Around the same time, in Mold, Wales, a separate group of workmen came across another famous find of Bronze Age gold, known as the Mold Gold Cape. Like the Mooghaun Hoard, the cape was also dispersed. But unlike the Mooghaun Hoard, the fragments were not melted down and they were eventually purchased and re-assembled. So, why did the Mooghaun Hoard not receive the same treatment?

Unlike the complex decoration of the unique Mold Gold Cape, most of the Mooghaun finds consisted of many very similar bracelets or armlets with very little decoration. Perhaps they were a way of storing wealth – even an early form of ‘currency’? In melting and spending the gold, the modern finders may have been recognising this key quality.

However, there is more to the story. The finds at Mooghaun were made close to (or even within) a lake and close to one of the biggest Bronze Age hillforts in Ireland. This setting is typical of Irish hoards deposited for spiritual and religious reasons, rather than ‘banked’ for safe-keeping to be returned for later.

The similarity of the objects could also relate to the status of individuals. For while the Mold Gold Cape could only be worn by a single, very important person, the Mooghaun hoard could decorate the bodies of many people at once.

The Mooghaun finds therefore tell us that not all gold was for important individuals and that we can’t always separate economics from spiritual beliefs. In that sense, they provide the perfect starting place to the story of the history of money.

The Mooghaun Hoard is object 11 in A History of Ireland in 100 objects

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Here @edoardofanfani captures the youthful look and friendly expression of this statue of Amenhotep III. The colossal limestone statue originally stood with hundreds of others in the temple of Amenhotep III, which was on the west bank of the River Nile near the ancient city of Thebes. 
Statues depicting the pharaoh often show him with his eyes appearing to look down on the viewer, and a slight smile emerging from his lips. He is wearing heavy makeup, with sweeping eyeliner that nearly touches the temples, and stylised eyebrows. Share your photos with us using #myBritishMuseum 
#AncientEgypt #Sculpture #Statue #Pharaoh #Egypt #eyebrowsonfleek This great photo by @comertcomi shows one of ancient Egypt’s most highly respected animals. Cats were associated with the goddess Bastet and she is often represented as a domestic cat. This statue is a particularly fine example, with gold rings and silver decoration. The collar also contains a silver wedjat-eye and sun-disk which are protective symbols. It also has a scarab on its head – scarabs were associated with rebirth in ancient Egypt. The eyes were perhaps originally inlaid with glass or stones. 
Share your photos with us using #myBritishMuseum
#AncientEgypt #Sculpture #Statue #Cat #Egypt #🐱 #catsofinstagram #regram #repost This week we’re focusing on Egyptian statues and sculpture at the Museum. This great shot by @sisterofpopculture shows the majestic statue of Ramesses II. Made of pink and grey granite, the sculptor has skilfully used the natural colours in the stone to suggest the difference between the face and body.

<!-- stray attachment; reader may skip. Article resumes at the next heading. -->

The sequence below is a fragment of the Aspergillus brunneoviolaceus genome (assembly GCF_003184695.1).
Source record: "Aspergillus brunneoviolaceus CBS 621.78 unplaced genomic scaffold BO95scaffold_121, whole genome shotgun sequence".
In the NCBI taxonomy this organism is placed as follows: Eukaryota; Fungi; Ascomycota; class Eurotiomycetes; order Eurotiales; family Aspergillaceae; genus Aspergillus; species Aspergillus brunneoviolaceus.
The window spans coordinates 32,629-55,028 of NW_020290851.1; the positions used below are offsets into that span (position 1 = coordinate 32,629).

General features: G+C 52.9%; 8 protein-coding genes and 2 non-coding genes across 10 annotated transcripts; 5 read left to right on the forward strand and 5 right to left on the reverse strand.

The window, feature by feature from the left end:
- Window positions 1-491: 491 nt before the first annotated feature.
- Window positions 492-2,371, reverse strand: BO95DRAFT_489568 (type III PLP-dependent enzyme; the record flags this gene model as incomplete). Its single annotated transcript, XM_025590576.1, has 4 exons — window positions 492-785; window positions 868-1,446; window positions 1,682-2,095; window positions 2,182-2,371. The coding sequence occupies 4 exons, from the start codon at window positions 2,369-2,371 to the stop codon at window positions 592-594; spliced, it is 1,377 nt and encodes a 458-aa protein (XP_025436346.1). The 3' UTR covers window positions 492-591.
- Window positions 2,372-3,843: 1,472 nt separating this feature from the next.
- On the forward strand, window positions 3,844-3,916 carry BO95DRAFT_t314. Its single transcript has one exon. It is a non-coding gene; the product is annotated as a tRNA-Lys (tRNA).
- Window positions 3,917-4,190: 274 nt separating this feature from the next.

This colossal statue was originally part of a pair that stood outside the Ramesseum (the pharaoh’s huge memorial temple). He is also known as ‘Ramesses the Great’ – he ruled for 66 years and his influence reached to the furthest corners of the realm. 
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#AncientEgypt #Sculpture #Statue #Pharaoh #Egypt #regram Opening in March 2017, our #AmericanDream exhibition presents the Museum’s outstanding collection of modern and contemporary American prints for the first time. These will be shown with important works from museums and private collections around the world.

From Andy Warhol, Jasper Johns and Robert Rauschenberg to Ed Ruscha, Kara Walker and Julie Mehretu – all boldly experimented with printmaking.  With over 200 works by almost 70 artists, trace the creative momentum of a superpower across six decades. Click the link in our bio to book your tickets now! 
Edward Ruscha (b. 1937), Made in California. Colour lithograph, 1971. © Ed Ruscha. Reproduced by permission of the artist.
#print #printmaking #art #🇺🇸 Taking inspiration from the world around them – billboard advertising, politics, Hollywood, and household objects – American artists created highly original prints to rival their paintings and sculptures. #Printmaking brought their work to a much wider and more diverse audience.

Many of these works also address the deep divisions in society that continue to resonate with us today. This screenprint by Andy Warhol was commissioned by the Democratic Party for the 1972 presidential campaign. Instead of portraying the Democratic candidate McGovern, Warhol chose to represent his opponent Richard Nixon. He appropriated the image from the cover of Newsweek magazine, using the colours from Nixon's wife's outfit for his face, creating a demonic look.

See this new acquisition by the Museum, and many other extraordinary works in our #AmericanDream exhibition, opening March 2017. Click the link in our bio for more info.

Andy Warhol (1928-1987), Vote McGovern. Screenprint, 1972. © 2016 The Andy Warhol Foundation for the Visual Arts, Inc. / Artists Rights Society (ARS), New York and DACS, London.
#art #Warhol #AndyWarhol #🇺🇸 #print #Democrats #politics America. Land of the free. Home of the brave...
We are delighted to announce our #AmericanDream exhibition – opening in March 2017!

The past six decades have been among the most dynamic and turbulent in US history, from JFK’s assassination, Apollo 11 and Vietnam to the AIDS crisis, racism and gender politics. Responding to the changing times, American artists produced prints unprecedented in their scale and ambition. 
Experience this extraordinary history in ‘The American Dream: pop to the present’. This major new exhibition is sponsored by Morgan Stanley and supported by the Terra Foundation for American art. Click the link in our bio to book your tickets now.

Jasper Johns (b. 1930), Flags I. Screenprint, 1973. Collection of Johanna and Leslie Garfield. © Jasper Johns/VAGA, New York/DACS, London 2016. © Tom Powel Imaging.
#🇺🇸 #art #JasperJohns #printmaking